Saturday, June 23, 2012

Ridley Scott's Prometheus

I saw Prometheus on opening night about two weeks ago and was blown away.  Like all the movies that have had a lasting impact on me I appreciated it even more upon reflection.  There were plenty of moments where I gritted my teeth under the awkward dialogue but that was mostly during the mythical exposition at the beginning of the film.  Given my enthusiasm I was curious why the film received such generally restrained praise if not outright criticism (mostly directed at the film's scientific implausibility).  The most common statement was that it was a decent film that if not better than Alien and Aliens was nonetheless a worthy addition to the series.  My reaction was perhaps an overly bold feeling that this was by far the greatest film of the series.  But since I hadn't seen the earlier films in years I decided to go back and re-watch them before making any absolute judgments on the series.  Since then I have revisited the second film (one I had seen many times in my youth) and the fourth, which I had never seen.  Since the reviews of the fourth film were so harsh I was pleasantly surprised.  The second film I still appreciated although I was a bit disappointed in the aliens themselves whose only real threat, it now occurs to me, was that they blew up in a spray of acid.  Given my childhood love of the series I don't know why I waited so long to see Alien Resurrection, the series' only comedy.  I liked the first Jean-Pierre Juenet films and was curious to see what he'd do with such radically different material.  Perhaps it was because I was always drawn to the gritty realism of the series that I put off Alien 4.  If it is embarrassing that a fan of the series hadn't seen the fourth film my next reveal is perhaps more so--my favorite film of the series is the much maligned Alien 3.  I'll go even further and say it is my favorite work by David Fincher period.  Anyways, this is taking me far afield from the task at hand, which is to say something about why I so liked Prometheus.

Since reading Shelley's epic on the fallen titan I have been entranced by the Prometheus myth.  I'm currently preparing, with some trepidation, to dive into Hans Blumenberg's massive Work on Myth where he takes the myth to task.  But in its romantic and gnostic inflections I find the vision of a god who comes to liberate humanity through knowledge perpetually fascinating.  In Ripley's version the gods bring life itself to Earth but then become bent on destroying their own creation.  Like Shelley's Prometheus Unbound the film is centers what happens after the god's sacrificial act.   The film has been charged with a confusion of the myth--why is Prometheus?  Well, the ship is named Prometheus which is fitting enough since it is the vehicle that will carry the crew on their quest for a knowledge of origins.  Knowledge in gnosticism is better translated as acquaintance or recognition.  It is a humanizing knowledge and it is best represented by Noomi Rapace's character Shaw.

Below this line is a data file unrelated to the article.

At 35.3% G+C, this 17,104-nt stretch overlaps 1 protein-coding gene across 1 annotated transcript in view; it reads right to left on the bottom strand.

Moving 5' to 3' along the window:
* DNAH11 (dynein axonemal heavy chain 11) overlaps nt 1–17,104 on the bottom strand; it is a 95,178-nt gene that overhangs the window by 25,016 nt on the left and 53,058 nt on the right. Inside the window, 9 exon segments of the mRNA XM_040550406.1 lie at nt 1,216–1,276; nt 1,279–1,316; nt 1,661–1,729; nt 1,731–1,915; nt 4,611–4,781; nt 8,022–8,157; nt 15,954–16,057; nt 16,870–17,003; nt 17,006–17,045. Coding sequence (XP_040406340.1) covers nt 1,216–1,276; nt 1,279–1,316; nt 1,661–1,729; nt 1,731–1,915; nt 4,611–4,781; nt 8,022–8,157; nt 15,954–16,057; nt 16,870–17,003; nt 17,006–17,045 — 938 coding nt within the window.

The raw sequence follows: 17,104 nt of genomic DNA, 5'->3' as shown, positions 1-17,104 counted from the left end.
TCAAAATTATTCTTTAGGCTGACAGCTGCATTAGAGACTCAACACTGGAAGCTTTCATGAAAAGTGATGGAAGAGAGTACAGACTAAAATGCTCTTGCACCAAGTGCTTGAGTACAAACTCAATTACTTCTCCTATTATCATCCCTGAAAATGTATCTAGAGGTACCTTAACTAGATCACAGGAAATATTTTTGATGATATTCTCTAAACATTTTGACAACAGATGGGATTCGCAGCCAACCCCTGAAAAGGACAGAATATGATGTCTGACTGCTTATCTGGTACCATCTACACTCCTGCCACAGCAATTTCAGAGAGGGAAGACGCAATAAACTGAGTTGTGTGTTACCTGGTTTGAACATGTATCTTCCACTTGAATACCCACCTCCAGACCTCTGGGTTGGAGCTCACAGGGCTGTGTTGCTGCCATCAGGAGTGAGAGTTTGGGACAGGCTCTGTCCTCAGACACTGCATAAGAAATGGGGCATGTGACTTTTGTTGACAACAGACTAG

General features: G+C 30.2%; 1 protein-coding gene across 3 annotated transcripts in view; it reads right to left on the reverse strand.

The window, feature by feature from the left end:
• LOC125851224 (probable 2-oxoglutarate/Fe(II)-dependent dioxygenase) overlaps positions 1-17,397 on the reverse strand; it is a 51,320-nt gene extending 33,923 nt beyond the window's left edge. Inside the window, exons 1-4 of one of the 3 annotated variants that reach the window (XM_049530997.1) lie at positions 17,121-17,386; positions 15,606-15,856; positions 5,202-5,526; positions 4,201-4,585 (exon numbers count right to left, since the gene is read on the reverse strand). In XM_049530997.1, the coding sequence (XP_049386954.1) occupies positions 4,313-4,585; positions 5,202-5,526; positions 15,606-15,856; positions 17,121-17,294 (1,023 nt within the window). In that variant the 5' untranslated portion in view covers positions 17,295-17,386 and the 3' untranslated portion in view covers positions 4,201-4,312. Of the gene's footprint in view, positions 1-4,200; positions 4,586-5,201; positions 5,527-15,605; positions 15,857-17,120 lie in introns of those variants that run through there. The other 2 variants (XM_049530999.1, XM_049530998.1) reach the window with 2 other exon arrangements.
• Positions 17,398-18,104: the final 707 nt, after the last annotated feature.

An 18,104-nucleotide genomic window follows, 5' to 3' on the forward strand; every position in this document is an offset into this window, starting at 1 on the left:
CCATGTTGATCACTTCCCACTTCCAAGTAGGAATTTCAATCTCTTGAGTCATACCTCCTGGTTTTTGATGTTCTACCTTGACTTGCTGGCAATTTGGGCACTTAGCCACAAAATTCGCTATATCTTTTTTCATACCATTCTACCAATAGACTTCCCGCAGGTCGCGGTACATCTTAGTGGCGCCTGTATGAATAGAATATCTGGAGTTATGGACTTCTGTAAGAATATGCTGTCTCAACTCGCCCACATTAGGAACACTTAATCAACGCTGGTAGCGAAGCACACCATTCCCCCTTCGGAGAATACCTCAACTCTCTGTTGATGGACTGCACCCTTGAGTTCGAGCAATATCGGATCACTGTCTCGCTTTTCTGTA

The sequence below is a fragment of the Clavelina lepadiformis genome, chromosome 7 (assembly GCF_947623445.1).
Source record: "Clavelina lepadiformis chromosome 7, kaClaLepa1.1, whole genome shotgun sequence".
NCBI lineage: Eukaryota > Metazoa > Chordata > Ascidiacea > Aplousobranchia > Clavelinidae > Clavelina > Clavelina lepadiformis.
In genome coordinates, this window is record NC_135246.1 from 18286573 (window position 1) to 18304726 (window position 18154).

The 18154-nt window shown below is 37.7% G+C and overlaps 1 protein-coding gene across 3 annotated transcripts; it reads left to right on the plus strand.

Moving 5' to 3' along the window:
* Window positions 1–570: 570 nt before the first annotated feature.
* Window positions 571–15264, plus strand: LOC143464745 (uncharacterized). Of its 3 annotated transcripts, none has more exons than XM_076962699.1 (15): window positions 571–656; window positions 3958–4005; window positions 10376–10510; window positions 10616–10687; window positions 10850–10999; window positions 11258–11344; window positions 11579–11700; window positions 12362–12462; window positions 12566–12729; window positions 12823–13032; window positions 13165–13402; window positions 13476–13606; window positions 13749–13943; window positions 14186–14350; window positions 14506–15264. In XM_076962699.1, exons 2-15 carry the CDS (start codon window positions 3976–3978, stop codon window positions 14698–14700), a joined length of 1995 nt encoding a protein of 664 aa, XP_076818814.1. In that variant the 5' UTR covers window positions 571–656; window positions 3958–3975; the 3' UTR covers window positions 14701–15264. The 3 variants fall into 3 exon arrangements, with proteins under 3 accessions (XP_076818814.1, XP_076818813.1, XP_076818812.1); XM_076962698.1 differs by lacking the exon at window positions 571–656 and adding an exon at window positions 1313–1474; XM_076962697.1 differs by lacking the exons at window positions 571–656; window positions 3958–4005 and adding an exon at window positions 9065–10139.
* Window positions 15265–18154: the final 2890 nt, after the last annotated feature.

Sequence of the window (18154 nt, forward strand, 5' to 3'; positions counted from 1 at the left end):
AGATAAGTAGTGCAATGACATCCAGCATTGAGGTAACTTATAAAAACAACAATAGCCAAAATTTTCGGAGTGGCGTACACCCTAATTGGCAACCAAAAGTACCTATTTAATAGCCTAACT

Shaw is driven near the close of the film to learn why the alien civilization that in a religious act gave birth to life on Earth has now determined to destroy it.  My assumption is that the aliens are as capable of corruption as we are.  There are Shaw-like figures who wish to perpetuate life and there are many others who want to exploit life for personal gain.  The series has always been carried by strong female leads who possess male aggression but an aggression that is humanized and always driven by compassion.  In Aliens and Prometheus this is illustrated with the friendship the leads develop with the androids.  Shaw's alliance with David (played by the wonderful Michael Fassbender) rivals the moving friendship Ripley had with Bishop.  Resurrection's friendship falls a bit flat.

The films have always had a strong sexual theme--mostly male fears of being penetrated and revulsion at giving birth.  Scott played around with sexual taboos in Legend too.  The counterpart to the aliens are the androids who are in superior to humans but wired to be slaves.  The way Shaw's friend Charlie heartlessly harasses David suggests the lack of sympathy of Prometheus' male crew.  Noomi Rapace, a very worthy successor to Sigourney Weaver, embodies what it means to be one who carries on Prometheus' fire.

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